Prescription for Success
Physicians Assistants Becoming Backbone of Primary Care (WRAL-TV)
Fayetteville, N.C. — There's already a shortage of primary care physicians in the country. Now with health care reform, the demand will grow even greater.
More doctors are turning to physician assistants to handle many of their patients' needs. Rather than the more extensive four-plus years of medical school, physician assistants train for a little more than two years in a masters program.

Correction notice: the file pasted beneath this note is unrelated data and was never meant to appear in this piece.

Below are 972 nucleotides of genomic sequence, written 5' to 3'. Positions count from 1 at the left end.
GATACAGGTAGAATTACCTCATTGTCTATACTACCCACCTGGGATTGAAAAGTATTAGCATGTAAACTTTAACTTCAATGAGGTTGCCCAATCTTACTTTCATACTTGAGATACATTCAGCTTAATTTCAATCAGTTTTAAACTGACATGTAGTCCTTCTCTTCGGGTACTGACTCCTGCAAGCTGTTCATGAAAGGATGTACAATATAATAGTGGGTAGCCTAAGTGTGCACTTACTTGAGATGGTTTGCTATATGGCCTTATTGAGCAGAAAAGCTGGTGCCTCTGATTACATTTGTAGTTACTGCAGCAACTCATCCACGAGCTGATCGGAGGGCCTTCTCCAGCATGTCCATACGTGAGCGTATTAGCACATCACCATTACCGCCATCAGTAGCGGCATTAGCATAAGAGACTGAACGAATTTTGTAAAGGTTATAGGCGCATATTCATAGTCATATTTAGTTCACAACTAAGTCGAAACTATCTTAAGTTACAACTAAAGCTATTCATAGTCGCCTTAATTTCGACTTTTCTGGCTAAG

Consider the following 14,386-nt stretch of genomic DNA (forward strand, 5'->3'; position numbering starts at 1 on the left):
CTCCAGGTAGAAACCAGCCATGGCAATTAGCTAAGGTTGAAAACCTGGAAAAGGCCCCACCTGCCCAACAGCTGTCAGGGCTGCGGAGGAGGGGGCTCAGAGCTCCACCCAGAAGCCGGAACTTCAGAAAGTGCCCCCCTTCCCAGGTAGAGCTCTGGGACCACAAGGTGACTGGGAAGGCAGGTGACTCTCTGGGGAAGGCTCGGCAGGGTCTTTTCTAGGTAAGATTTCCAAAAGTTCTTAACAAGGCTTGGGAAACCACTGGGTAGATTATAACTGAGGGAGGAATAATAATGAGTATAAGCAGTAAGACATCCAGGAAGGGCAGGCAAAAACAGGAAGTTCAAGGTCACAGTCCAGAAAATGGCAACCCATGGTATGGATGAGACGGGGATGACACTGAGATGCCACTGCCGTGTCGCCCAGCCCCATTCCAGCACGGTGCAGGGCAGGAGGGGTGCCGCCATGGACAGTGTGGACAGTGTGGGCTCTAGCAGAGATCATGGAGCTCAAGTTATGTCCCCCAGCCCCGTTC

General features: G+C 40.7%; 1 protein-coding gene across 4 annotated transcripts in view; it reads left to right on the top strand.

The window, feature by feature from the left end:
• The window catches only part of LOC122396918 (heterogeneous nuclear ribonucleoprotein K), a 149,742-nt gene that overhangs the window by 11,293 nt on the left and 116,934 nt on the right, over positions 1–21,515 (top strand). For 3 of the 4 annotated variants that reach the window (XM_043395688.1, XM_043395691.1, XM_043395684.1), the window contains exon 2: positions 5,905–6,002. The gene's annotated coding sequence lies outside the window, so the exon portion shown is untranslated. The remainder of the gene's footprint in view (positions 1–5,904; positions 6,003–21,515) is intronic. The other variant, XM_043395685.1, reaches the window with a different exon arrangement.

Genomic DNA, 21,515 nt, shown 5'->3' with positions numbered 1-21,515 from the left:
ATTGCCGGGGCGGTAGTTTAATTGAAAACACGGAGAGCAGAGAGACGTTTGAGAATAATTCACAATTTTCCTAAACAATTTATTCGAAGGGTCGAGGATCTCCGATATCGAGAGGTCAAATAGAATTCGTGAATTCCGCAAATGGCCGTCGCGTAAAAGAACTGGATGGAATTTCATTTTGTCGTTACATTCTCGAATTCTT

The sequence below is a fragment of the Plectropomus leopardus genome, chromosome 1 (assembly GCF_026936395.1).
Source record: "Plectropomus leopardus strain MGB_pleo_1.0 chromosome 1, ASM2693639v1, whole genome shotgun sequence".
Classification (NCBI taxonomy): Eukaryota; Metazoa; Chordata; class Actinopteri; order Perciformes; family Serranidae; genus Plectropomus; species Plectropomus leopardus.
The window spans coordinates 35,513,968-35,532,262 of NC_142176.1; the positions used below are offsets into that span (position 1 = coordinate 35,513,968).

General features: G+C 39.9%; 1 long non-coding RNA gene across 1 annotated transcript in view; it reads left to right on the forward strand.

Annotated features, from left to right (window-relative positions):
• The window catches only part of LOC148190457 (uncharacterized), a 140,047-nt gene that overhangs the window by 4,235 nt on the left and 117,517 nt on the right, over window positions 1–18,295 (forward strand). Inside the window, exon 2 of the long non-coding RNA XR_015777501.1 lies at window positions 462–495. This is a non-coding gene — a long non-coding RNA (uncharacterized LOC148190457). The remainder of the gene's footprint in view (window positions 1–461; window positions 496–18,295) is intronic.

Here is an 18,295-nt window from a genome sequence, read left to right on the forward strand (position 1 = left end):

Methodist University in Fayetteville is one of those programs focused on serving rural communities. Physician assistant students at Methodist get a taste of all the medical specialties, but the 27-month masters program stresses experience in primary care.